Although Acer rubrum grows in UBC Botanical Garden as part of its significant collection of maples, here’s a photo of a plant coming into flower from across the continent in its native range. Acer rubrum, or red maple, is among the most abundant native trees of the eastern United States.
Typically ranging from 9 to 28 m tall (30-90 ft.), red maple is distributed from the southern parts of eastern Canada south to states bordering the Gulf of Mexico. Perhaps once confined to as little as 5% of the forests in this large area, the density of red maple has increased up to 7-fold over the years (Wikipedia, citing the US Forest Service). As a result, red maple now seems to outcompete other trees in forests previously dominated by oaks and hickories. An article written in The New York Times explains this “reddening” of forests. The increased abundance is partly due to the practice of fire suppression, which allows it to thrive in areas where its growth was once limited due to its intolerance of fires.
Also in its favour is its high tolerance to a range of soil moisture conditions and pH. Red maples can quickly establish at sites ranging from dry areas to swamps (other common names include swamp maple and water maple). Its ability to alter its root growth in response to soil conditions is the source of this adaptability. In wet locations, a short taproot with longer lateral roots is grown to avoid the saturated soil layers. In dry conditions, however, plants prioritize growth of the taproot to exploit the deeper and wetter soil. A term for this common phenomenon present to different degrees through all taxa (though particularly so for plants) is phenotypic plasticity (an organism’s ability to alter its growth form in response to different environments). From a plant evolution perspective, the ability of an individual plant to adapt to a changing environment is critical to its success (as plants typically cannot move…).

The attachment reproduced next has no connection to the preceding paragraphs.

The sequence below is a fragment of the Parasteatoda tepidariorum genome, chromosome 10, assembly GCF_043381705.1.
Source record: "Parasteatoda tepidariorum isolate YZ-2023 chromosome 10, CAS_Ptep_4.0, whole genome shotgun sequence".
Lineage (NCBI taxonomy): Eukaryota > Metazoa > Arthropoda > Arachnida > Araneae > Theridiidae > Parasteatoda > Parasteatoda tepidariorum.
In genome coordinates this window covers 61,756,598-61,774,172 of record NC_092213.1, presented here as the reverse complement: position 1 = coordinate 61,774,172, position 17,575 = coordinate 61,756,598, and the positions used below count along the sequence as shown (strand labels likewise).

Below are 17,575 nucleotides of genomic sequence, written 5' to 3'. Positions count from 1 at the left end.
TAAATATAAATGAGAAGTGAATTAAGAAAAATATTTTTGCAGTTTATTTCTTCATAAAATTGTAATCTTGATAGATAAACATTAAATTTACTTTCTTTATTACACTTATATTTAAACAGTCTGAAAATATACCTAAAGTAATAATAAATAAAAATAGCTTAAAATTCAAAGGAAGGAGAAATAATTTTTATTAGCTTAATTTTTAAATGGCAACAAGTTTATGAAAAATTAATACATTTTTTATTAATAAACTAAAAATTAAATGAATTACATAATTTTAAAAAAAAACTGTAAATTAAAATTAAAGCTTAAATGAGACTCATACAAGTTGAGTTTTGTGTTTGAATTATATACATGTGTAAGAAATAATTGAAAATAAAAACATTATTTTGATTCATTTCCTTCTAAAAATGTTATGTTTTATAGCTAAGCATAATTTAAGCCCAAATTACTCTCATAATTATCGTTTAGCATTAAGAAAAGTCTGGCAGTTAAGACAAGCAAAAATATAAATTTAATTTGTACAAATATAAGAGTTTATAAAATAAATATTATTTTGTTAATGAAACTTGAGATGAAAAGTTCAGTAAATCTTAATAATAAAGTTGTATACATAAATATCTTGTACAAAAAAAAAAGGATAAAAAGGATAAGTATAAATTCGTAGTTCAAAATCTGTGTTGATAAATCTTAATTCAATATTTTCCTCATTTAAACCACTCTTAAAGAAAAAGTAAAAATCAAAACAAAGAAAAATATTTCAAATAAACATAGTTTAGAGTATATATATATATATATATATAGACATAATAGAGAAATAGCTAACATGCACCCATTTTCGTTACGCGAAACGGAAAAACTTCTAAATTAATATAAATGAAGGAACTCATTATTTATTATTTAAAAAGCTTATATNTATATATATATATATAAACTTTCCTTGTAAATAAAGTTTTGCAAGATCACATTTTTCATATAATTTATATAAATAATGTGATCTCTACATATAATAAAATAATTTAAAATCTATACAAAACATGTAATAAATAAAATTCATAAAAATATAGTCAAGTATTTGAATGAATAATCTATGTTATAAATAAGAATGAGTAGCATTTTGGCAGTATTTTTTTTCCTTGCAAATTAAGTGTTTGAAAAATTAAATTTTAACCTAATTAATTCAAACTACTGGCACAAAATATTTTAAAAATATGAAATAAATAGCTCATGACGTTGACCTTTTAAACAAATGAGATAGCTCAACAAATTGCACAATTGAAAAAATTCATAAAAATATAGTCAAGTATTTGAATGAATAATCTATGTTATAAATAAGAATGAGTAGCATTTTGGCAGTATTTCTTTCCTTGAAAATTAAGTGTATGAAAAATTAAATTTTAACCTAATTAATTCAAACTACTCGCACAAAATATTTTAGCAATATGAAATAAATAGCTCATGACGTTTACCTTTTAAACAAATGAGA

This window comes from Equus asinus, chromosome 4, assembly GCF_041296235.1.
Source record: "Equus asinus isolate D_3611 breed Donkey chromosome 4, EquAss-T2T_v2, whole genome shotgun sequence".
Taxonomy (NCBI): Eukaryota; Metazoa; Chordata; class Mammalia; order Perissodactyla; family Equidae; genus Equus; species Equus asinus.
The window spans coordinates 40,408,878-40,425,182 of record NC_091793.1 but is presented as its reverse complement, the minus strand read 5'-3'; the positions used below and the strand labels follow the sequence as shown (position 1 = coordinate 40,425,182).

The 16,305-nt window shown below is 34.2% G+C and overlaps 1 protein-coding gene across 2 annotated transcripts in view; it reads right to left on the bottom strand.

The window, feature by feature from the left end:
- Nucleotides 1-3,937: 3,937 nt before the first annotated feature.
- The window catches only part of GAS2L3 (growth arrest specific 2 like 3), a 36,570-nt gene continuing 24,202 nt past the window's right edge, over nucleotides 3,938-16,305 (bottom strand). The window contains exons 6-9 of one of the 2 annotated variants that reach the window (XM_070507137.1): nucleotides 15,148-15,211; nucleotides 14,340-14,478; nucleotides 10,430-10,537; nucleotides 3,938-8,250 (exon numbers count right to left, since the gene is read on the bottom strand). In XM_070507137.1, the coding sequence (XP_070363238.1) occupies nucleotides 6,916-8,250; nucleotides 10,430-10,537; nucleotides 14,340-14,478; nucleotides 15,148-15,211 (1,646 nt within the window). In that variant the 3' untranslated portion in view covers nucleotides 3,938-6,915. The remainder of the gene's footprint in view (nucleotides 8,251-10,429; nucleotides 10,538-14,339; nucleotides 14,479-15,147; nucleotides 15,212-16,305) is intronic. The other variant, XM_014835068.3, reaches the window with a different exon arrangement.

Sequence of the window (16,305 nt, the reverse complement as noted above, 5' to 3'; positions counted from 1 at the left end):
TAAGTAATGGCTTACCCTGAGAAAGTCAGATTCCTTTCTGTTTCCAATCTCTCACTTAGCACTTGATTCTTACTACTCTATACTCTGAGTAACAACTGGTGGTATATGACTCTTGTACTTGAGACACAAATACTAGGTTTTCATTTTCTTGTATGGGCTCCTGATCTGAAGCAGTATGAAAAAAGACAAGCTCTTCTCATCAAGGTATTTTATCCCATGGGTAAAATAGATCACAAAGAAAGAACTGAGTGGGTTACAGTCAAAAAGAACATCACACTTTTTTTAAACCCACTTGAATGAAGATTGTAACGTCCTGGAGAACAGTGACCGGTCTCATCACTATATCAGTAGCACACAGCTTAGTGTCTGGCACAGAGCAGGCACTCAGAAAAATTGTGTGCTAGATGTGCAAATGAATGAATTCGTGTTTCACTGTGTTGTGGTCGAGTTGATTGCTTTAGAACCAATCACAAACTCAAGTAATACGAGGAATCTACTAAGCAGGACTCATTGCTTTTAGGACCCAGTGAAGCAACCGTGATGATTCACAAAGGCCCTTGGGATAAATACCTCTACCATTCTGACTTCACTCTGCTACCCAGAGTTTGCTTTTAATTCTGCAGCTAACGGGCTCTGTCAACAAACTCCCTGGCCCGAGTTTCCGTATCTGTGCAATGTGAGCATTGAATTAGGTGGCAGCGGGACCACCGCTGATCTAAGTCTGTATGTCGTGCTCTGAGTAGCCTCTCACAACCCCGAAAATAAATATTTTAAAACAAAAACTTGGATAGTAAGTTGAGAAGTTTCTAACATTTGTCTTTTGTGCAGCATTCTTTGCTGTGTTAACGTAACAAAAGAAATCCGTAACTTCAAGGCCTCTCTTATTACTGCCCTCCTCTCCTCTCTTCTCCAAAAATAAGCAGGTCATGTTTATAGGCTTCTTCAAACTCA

Pictured here are the male flowers of red maple. Photographs of both the male and female flowers of Acer rubrum are present in the BPotD Flickr Pool. Today’s flowers were photographed on February 14 of this year; in its range, Acer rubrum is one of the first plants to flower in spring. The leaves exhibit some variation in morphology, but they typically have three serrated, triangular lobes. Alluded to in the name and specific epithet, rubrum (red), essentially every visible part of a red maple is coloured red to a certain degree (excluding the bark). The flowers and fruit (samara) remain red throughout their development, while the twigs, young stems, buds, and especially leaves exhibit are a stunning red in the autumn.
Red maple’s Wikipedia page also notes its allergenic potential, a trait that varies between cultivars. Many of these cultivars are grown in urban environments, and were selections made for high tolerance to urban environmental factors. One tidbit of information about the leaves is that they are extremely toxic to horses–if ingested by horses, a dose of approximately 1400 grams (3 lbs.) is almost certainly lethal.
Red maple is the state tree of Rhode Island. It is one of the three main species used in maple syrup production; of these, it has the shortest season and lowest sugar concentration in its sap (PDF)–still, it produces enough to make the venture worthwhile.